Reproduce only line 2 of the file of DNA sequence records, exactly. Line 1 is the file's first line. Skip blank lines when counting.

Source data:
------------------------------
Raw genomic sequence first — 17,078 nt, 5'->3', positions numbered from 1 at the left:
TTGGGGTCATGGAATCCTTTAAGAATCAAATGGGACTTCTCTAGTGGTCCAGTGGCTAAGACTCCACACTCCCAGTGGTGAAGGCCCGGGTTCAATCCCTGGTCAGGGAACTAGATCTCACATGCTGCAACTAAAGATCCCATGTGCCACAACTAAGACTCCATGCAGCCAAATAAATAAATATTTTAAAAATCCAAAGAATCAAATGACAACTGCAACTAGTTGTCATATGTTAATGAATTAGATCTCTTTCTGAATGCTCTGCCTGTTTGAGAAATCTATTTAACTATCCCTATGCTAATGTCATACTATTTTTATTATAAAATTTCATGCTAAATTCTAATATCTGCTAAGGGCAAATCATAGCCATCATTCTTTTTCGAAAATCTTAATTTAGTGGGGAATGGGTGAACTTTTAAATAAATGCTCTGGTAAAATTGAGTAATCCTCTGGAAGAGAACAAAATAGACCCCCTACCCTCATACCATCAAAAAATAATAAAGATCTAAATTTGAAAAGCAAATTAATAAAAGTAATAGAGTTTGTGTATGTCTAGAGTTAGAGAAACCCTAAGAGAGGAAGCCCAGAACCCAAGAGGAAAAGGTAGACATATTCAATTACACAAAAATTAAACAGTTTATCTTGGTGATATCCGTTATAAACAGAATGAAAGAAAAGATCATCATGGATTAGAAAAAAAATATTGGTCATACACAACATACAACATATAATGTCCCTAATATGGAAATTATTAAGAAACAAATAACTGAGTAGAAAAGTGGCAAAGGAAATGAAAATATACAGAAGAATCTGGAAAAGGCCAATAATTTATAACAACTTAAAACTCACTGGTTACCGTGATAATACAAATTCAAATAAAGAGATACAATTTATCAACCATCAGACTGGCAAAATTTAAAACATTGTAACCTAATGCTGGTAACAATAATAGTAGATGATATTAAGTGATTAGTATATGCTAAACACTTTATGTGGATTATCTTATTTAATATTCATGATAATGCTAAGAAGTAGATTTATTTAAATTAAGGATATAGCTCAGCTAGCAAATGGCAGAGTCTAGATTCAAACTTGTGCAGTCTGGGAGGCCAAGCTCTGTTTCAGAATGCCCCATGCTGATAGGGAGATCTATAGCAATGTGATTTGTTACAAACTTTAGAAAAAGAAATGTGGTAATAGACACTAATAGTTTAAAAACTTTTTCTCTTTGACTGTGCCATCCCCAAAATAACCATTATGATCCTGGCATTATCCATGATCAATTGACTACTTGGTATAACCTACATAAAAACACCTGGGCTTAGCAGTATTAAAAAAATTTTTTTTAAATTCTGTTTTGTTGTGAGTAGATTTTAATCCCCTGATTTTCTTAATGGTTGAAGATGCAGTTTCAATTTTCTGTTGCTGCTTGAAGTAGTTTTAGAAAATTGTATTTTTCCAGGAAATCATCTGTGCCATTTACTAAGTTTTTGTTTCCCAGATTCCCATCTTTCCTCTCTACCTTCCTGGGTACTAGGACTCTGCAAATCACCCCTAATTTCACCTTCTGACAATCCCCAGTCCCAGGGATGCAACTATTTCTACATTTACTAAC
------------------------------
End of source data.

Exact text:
TTGGGGTCATGGAATCCTTTAAGAATCAAATGGGACTTCTCTAGTGGTCCAGTGGCTAAGACTCCACACTCCCAGTGGTGAAGGCCCGGGTTCAATCCCTGGTCAGGGAACTAGATCTCACATGCTGCAACTAAAGATCCCATGTGCCACAACTAAGACTCCATGCAGCCAAATAAATAAATATTTTAAAAATCCAAAGAATCAAATGACAACTGCAACTAGTTGTCATATGTTAATGAATTAGATCTCTTTCTGAATGCTCTGCCTGTTTGAGAAATCTATTTAACTATCCCTATGCTAATGTCATACTATTTTTATTATAAAATTTCATGCTAAATTCTAATATCTGCTAAGGGCAAATCATAGCCATCATTCTTTTTCGAAAATCTTAATTTAGTGGGGAATGGGTGAACTTTTAAATAAATGCTCTGGTAAAATTGAGTAATCCTCTGGAAGAGAACAAAATAGACCCCCTACCCTCATACCATCAAAAAATAATAAAGATCTAAATTTGAAAAGCAAATTAATAAAAGTAATAGAGTTTGTGTATGTCTAGAGTTAGAGAAACCCTAAGAGAGGAAGCCCAGAACCCAAGAGGAAAAGGTAGACATATTCAATTACACAAAAATTAAACAGTTTATCTTGGTGATATCCGTTATAAACAGAATGAAAGAAAAGATCATCATGGATTAGAAAAAAAATATTGGTCATACACAACATACAACATATAATGTCCCTAATATGGAAATTATTAAGAAACAAATAACTGAGTAGAAAAGTGGCAAAGGAAATGAAAATATACAGAAGAATCTGGAAAAGGCCAATAATTTATAACAACTTAAAACTCACTGGTTACCGTGATAATACAAATTCAAATAAAGAGATACAATTTATCAACCATCAGACTGGCAAAATTTAAAACATTGTAACCTAATGCTGGTAACAATAATAGTAGATGATATTAAGTGATTAGTATATGCTAAACACTTTATGTGGATTATCTTATTTAATATTCATGATAATGCTAAGAAGTAGATTTATTTAAATTAAGGATATAGCTCAGCTAGCAAATGGCAGAGTCTAGATTCAAACTTGTGCAGTCTGGGAGGCCAAGCTCTGTTTCAGAATGCCCCATGCTGATAGGGAGATCTATAGCAATGTGATTTGTTACAAACTTTAGAAAAAGAAATGTGGTAATAGACACTAATAGTTTAAAAACTTTTTCTCTTTGACTGTGCCATCCCCAAAATAACCATTATGATCCTGGCATTATCCATGATCAATTGACTACTTGGTATAACCTACATAAAAACACCTGGGCTTAGCAGTATTAAAAAAATTTTTTTTAAATTCTGTTTTGTTGTGAGTAGATTTTAATCCCCTGATTTTCTTAATGGTTGAAGATGCAGTTTCAATTTTCTGTTGCTGCTTGAAGTAGTTTTAGAAAATTGTATTTTTCCAGGAAATCATCTGTGCCATTTACTAAGTTTTTGTTTCCCAGATTCCCATCTTTCCTCTCTACCTTCCTGGGTACTAGGACTCTGCAAATCACCCCTAATTTCACCTTCTGACAATCCCCAGTCCCAGGGATGCAACTATTTCTACATTTACTAAC